Posted by: Michael | June 24, 2018 11:56 AM
It's definitely a muddle of conflicting intentions. I doubt if Byrne ever intended for Alicia and Johnny to actually get married, but the first thing the editors did with it once they got it out of his hands was to go and make the relationship permanent. It all reeks of a failed attempt to recapture the enthusiasm Marvel enjoyed over Fantastic Four Annual #3. DeFalco didn't like the marriage, but how to deal with it once it was done was really outside his usual creative sandbox. He not only didn't know how to handle it, but what's worse is that he also didn't know that he didn't know how to handle it. And he will never believe that he didn't know how to handle it, so he still doesn't know.
Posted by: Holt | June 24, 2018 12:13 PM
But Byrne had Johnny interrupted trying to ask Alicia SOMETHING in FF Annual 19 and FF 287- I'm not sure what it would have been if not an engagement proposal.
Posted by: Michael | June 24, 2018 2:26 PM
Yes, Byrne writes two different scenes where Johnny is interrupted when he seems to be about to make a proposal. When Stern takes over he has Johnny propose. Stern & Byrne were close friends so if anyone knew where Byrne was going with that, I think it would be Stern, and I'm sure Stern could have come up with some other "important story" for #300 if not for the wedding.
Not sure where else Byrne could have been going with those scenes, either 1) "ha, you readers thought he was going to propose but he's going to ask her to a monster truck rally", 2) he proposes and she says no it's too soon (but presumably they continue to date), or 3) he proposes & they get married. I'm not sure what other options would be worth the apparent build-up of him getting interrupted.
Posted by: Jonathan, son of Kevin | June 24, 2018 3:49 PM
Yet Byrne continued to write the FF for another eight issues, #288-295, without Johnny ever popping the question. So if he really intended for them to get married, why all the pussy-footing around? And even if he did eventually propose after 10 or 20 more issues, and assuming that she accepted his proposal, being engaged is not the same thing as actually going through with a marriage. It's the road not taken and we'll never really know for sure.
Posted by: Holt | June 24, 2018 4:46 PM
Well Byrne started the whole thing and who knows what he had planned for it. I thought the betrayal far more interesting that they were a couple. Marriage was unnecessary and far too quick IMO. In Marvel time I should have timed it out approximately but I bet they dated under a year. I maintain a marriage only happened because someone wanted to make a splash for #300.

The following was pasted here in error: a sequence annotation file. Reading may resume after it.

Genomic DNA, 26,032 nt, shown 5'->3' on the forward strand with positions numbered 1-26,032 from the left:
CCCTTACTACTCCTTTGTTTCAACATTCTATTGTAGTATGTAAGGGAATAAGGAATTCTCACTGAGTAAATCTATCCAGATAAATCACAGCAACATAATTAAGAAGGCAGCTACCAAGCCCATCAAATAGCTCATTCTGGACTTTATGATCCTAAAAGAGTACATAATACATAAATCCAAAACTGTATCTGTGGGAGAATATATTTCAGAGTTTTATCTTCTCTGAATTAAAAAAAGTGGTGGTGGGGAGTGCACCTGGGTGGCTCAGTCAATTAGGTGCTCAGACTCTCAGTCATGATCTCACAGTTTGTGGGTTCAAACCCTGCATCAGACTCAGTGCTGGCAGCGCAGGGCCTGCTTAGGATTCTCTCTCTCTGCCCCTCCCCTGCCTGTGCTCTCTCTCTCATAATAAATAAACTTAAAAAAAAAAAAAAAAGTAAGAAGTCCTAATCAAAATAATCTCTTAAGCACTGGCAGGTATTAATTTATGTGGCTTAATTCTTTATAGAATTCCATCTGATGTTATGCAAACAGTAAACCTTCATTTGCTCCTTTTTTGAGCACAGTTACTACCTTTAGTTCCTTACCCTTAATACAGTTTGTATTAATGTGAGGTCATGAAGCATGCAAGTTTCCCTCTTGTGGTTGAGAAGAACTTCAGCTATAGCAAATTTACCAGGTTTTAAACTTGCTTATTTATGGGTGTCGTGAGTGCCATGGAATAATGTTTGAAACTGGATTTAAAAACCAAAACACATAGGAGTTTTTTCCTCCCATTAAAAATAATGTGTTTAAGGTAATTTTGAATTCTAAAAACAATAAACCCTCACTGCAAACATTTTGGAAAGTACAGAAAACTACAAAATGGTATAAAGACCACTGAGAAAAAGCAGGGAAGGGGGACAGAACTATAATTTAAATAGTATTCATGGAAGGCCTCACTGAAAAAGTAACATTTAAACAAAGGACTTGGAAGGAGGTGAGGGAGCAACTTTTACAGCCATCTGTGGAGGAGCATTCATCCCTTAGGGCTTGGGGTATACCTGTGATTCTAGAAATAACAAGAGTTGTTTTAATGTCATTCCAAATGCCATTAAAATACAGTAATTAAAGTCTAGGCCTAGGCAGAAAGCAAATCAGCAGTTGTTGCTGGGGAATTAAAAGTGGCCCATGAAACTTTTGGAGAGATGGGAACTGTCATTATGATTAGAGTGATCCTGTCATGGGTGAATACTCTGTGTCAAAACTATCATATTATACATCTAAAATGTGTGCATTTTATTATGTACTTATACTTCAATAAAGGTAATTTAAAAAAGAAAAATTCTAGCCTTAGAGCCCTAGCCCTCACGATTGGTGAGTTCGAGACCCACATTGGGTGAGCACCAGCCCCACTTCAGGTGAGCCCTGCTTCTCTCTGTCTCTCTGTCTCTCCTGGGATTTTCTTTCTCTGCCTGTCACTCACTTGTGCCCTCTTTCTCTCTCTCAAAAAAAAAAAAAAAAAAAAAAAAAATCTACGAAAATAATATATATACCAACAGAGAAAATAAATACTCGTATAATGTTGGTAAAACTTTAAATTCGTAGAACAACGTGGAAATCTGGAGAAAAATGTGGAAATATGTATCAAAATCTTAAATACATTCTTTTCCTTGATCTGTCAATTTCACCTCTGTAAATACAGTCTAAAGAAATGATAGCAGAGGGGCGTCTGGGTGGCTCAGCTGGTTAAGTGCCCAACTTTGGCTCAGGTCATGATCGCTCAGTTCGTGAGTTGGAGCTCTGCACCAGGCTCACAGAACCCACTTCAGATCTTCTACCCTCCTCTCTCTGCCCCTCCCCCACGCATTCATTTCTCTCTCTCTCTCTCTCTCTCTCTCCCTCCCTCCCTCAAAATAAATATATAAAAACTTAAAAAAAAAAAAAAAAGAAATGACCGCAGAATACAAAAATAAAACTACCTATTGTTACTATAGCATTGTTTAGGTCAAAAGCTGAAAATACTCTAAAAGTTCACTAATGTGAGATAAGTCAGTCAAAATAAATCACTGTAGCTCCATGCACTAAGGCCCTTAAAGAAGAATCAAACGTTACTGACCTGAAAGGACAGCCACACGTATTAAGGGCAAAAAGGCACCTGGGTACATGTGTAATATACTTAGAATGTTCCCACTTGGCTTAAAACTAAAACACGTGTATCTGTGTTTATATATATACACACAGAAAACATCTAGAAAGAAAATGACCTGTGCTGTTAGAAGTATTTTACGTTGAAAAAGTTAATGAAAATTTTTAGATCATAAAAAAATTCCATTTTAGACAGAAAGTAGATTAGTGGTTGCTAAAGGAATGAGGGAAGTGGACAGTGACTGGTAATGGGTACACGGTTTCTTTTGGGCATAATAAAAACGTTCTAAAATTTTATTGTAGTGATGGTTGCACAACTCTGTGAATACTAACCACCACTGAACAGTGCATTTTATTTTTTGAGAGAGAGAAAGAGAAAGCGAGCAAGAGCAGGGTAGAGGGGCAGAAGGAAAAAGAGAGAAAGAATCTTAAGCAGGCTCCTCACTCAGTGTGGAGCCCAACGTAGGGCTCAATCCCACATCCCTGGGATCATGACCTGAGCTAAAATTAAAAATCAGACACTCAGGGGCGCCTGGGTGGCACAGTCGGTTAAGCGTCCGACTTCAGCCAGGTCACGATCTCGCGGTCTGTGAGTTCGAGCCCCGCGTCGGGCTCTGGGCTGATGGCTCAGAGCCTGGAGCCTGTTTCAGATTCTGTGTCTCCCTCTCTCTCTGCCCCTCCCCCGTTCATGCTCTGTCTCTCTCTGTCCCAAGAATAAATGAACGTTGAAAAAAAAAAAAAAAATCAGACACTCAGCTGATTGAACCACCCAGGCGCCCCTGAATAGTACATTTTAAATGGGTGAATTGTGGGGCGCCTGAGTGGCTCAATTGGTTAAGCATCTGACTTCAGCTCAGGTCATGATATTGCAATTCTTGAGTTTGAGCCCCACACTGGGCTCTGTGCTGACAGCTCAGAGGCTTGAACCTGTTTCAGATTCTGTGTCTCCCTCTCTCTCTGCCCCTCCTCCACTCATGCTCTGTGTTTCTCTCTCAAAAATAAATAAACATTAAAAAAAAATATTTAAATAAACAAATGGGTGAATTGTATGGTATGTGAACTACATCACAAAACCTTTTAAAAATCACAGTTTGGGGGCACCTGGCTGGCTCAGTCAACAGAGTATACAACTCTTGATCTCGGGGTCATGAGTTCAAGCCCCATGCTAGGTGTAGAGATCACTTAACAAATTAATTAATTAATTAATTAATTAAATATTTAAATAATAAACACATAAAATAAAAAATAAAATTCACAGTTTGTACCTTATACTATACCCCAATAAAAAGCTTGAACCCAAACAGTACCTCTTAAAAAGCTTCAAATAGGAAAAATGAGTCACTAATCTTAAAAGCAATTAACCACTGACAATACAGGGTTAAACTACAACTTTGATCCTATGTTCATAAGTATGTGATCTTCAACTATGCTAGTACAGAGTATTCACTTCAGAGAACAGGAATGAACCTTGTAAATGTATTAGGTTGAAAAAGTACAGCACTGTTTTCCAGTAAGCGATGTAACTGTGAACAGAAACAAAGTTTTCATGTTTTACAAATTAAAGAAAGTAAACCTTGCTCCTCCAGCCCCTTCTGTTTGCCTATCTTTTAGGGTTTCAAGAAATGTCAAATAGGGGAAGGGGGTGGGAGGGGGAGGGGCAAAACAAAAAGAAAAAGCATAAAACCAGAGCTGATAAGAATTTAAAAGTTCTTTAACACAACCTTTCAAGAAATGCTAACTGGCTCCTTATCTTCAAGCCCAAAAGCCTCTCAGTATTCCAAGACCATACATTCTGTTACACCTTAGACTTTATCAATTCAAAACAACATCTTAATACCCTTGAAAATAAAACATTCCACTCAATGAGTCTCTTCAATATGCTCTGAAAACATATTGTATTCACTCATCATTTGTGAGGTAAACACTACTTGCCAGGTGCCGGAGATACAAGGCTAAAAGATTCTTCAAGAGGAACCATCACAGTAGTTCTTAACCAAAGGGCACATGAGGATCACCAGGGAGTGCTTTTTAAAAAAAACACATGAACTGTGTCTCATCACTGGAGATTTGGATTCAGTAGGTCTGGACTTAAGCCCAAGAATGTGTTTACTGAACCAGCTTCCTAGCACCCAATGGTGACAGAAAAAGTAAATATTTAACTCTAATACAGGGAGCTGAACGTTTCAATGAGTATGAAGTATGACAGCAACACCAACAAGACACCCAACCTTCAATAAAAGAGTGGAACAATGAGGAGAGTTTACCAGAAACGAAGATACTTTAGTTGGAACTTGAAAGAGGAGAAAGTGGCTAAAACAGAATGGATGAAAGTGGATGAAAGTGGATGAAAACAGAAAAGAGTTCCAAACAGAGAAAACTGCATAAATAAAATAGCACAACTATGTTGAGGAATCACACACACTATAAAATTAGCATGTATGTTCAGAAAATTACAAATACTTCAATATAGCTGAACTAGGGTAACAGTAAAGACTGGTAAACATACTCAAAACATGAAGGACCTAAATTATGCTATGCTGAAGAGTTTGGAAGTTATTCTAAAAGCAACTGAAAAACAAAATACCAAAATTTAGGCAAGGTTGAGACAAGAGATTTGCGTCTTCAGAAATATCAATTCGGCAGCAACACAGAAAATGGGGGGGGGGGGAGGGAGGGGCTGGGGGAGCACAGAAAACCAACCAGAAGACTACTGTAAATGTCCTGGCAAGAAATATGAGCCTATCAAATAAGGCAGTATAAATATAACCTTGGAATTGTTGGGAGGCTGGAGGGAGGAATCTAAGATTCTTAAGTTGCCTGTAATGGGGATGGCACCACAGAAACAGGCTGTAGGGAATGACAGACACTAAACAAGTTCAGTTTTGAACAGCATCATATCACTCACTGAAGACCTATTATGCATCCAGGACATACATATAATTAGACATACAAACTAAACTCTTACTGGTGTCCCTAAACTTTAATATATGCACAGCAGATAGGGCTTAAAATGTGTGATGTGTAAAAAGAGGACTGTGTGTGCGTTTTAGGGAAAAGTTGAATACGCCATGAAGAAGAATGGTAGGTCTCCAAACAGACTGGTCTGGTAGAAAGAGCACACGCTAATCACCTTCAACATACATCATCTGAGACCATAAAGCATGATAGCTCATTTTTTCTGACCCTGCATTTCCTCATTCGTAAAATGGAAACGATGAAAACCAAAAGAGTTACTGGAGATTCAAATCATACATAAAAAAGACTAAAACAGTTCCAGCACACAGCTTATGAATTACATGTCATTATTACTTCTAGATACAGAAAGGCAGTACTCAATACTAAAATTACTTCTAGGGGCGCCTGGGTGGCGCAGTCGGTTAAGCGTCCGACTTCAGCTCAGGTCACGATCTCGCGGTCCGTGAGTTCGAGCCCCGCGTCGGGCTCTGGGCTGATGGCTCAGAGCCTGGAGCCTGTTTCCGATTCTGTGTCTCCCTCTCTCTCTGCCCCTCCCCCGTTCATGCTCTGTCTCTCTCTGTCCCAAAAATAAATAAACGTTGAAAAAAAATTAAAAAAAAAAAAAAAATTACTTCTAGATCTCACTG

Posted by: KevinA | June 25, 2018 11:21 AM
Maybe to Ben the bigger betrayal was when Reed stole Sue away from him. Right off the shelf. It's an old theme. Byrne started it in this case but he didn't invent it.
Posted by: Holt | June 25, 2018 2:08 PM
And Alicia as we all know was introduced as looking very similar to Sue. So Alicia was Ben's own replacement for Sue, until she became Johnny's... but let's not dwell on that too much.
Posted by: Jonathan, son of Kevin | June 25, 2018 2:21 PM
In hindsight it's unfortunate that story was told. Despite the additional maturing of characters who griped and fought early Fantastic Four were still kid-oriented comics and so you had silly stories like that still. I cringe when I remember that Skrulls who mastered interstellar travel did not have advanced enough surveillance equipment that they're fooled by drawings cut from comic books. The Impossible Man??!
Posted by: KevinA | June 25, 2018 10:10 PM
True, I don't think anyone had shown or made reference to Sue & Alicia as looking similar after that original introduction. It's just a "continuity problem" which amuses me. But in the original comics, it is clear that Ben loves Sue until he gets Alicia, then he moves on to Alicia. (I kind of suspect that if a writer other than Byrne had put Johnny & Alicia together, Byrne would be the first person pointing that out & saying the writer didn't understand Stan & Jack's original intentions.)
For what it's worth, I do actually think #332's undoing of the marriage is a better story than the Lyja the Lazerfist retcon, but that may just be because no-one in #332 is called "Lyja the Lazerfist". But I agree that Franklin having messed with adult character's love lives would have wrecked Franklin because as Fnord says, "it's the sort of things that later writers would continually pick at".
And the idea that the Skrulls might try to infiltrate the FF (& that Alicia would be the perfect target) does actually make perfect sense as well, it's just the poor execution of it & the fact that the readers can tell it wasn't originally intended, causes some plotholes, & is just a way to undo the marriage.
Regarding Englehart's wig in this issue, I'd love to think it was some snark by the colourist but Englehart was already bald at the top of his head by 1982 so I think it's a joke Englehart came up with, that the disguise of "John Harkness" was just Englehart wearing an unconvincing wig.
Posted by: Jonathan, son of Kevin | June 26, 2018 7:12 AM
Alicia's and Sue's resemblance is eventually mentioned again in Marvel Knights 12, when Alicia impersonates Sue. But yeah, usually they're drawn looking nothing alike. And how much older is Sue than Alicia anyway? You'd think people could tell.
Posted by: Michael | June 26, 2018 8:02 AM
I have them about nine years apart. Excuse me if I don't reference the books but if Sue was 12 when she first met 19/20 year old college student Reed and he had a 40th birthday then she's probably 31 or 2. Johnny mentions once to Alicia that "you're not much older" than he was. I have him around 21/2 so she's maybe 22/3. All conjecture everyone.
Posted by: KevinA | June 26, 2018 11:17 AM